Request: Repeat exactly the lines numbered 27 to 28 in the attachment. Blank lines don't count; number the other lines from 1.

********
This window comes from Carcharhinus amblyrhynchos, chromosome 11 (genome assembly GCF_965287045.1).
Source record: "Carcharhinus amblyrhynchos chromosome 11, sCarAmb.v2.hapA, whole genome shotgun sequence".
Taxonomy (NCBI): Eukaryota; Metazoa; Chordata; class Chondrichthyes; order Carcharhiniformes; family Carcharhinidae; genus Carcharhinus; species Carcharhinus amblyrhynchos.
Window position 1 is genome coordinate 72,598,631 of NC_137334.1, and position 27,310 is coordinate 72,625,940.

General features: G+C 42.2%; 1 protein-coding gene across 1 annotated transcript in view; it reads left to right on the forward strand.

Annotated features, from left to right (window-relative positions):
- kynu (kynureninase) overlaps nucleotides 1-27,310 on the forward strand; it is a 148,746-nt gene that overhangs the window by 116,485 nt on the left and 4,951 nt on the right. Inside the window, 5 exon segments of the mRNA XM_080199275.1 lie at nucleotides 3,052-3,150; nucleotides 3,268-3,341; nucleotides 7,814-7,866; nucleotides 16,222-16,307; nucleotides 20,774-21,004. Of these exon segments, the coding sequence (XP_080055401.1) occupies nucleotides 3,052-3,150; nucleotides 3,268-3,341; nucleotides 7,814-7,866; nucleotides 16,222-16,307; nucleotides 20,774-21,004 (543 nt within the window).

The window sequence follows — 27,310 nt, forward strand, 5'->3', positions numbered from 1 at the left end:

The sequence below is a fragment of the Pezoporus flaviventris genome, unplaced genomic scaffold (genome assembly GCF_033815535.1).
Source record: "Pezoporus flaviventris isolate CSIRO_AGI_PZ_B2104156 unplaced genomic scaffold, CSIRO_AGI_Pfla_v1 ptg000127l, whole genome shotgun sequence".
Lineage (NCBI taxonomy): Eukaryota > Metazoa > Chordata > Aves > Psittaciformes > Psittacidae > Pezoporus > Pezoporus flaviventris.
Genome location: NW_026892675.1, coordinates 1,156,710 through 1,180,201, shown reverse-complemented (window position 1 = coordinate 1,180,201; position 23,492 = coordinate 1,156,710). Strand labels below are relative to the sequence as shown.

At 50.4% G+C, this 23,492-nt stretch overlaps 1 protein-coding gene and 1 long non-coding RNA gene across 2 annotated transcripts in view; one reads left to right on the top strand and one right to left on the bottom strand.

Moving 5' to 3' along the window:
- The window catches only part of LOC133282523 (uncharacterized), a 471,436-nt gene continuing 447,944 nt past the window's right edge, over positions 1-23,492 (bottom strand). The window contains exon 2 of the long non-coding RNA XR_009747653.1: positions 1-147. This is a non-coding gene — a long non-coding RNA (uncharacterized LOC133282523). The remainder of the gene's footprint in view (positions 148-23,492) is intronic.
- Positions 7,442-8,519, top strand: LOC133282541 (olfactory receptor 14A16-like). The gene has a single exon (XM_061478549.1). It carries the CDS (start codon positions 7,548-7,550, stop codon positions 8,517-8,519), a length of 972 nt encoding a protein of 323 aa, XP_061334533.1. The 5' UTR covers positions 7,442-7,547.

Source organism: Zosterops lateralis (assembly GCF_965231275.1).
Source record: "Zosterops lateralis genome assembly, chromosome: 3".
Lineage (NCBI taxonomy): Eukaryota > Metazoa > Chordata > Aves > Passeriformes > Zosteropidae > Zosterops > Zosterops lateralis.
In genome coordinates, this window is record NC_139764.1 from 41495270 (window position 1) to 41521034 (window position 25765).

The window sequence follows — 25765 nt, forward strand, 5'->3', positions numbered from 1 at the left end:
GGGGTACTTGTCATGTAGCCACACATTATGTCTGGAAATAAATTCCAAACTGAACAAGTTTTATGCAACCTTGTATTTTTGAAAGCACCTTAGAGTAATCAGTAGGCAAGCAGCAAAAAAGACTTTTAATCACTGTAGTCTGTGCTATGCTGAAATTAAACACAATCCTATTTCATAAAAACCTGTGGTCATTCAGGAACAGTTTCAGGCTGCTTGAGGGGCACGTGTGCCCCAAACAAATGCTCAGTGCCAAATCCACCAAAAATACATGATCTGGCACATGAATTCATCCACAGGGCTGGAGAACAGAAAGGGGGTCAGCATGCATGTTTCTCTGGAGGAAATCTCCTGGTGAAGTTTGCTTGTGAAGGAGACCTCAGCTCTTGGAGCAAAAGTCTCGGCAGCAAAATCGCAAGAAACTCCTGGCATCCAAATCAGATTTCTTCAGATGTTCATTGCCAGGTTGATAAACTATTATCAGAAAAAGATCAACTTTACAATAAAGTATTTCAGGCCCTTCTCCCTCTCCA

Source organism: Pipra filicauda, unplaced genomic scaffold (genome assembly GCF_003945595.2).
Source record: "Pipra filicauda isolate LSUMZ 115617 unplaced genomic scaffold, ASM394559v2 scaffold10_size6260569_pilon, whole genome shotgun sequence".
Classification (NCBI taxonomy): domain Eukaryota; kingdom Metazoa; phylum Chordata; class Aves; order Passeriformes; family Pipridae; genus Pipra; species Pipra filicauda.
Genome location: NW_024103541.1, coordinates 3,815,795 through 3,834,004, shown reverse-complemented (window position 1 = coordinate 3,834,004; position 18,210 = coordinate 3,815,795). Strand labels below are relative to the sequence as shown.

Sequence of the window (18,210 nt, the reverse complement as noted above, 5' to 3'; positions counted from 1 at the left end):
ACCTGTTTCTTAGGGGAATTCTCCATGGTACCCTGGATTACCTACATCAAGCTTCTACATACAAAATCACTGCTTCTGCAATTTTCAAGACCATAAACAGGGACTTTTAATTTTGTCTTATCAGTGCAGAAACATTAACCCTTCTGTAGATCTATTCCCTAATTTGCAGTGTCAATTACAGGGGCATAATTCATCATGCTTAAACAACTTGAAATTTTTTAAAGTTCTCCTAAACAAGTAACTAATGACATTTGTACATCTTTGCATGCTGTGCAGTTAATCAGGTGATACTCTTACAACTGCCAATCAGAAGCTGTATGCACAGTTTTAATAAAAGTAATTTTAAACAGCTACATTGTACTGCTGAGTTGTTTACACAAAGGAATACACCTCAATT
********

Sequence of the window (18,210 nt, the reverse complement as noted above, 5' to 3'; positions counted from 1 at the left end):
ACCTGTTTCTTAGGGGAATTCTCCATGGTACCCTGGATTACCTACATCAAGCTTCTACATACAAAATCACTGCTTCTGCAATTTTCAAGACCATAAACAGGGACTTTTAATTTTGTCTTATCAGTGCAGAAACATTAACCCTTCTGTAGATCTATTCCCTAATTTGCAGTGTCAATTACAGGGGCATAATTCATCATGCTTAAACAACTTGAAATTTTTTAAAGTTCTCCTAAACAAGTAACTAATGACATTTGTACATCTTTGCATGCTGTGCAGTTAATCAGGTGATACTCTTACAACTGCCAATCAGAAGCTGTATGCACAGTTTTAATAAAAGTAATTTTAAACAGCTACATTGTACTGCTGAGTTGTTTACACAAAGGAATACACCTCAATT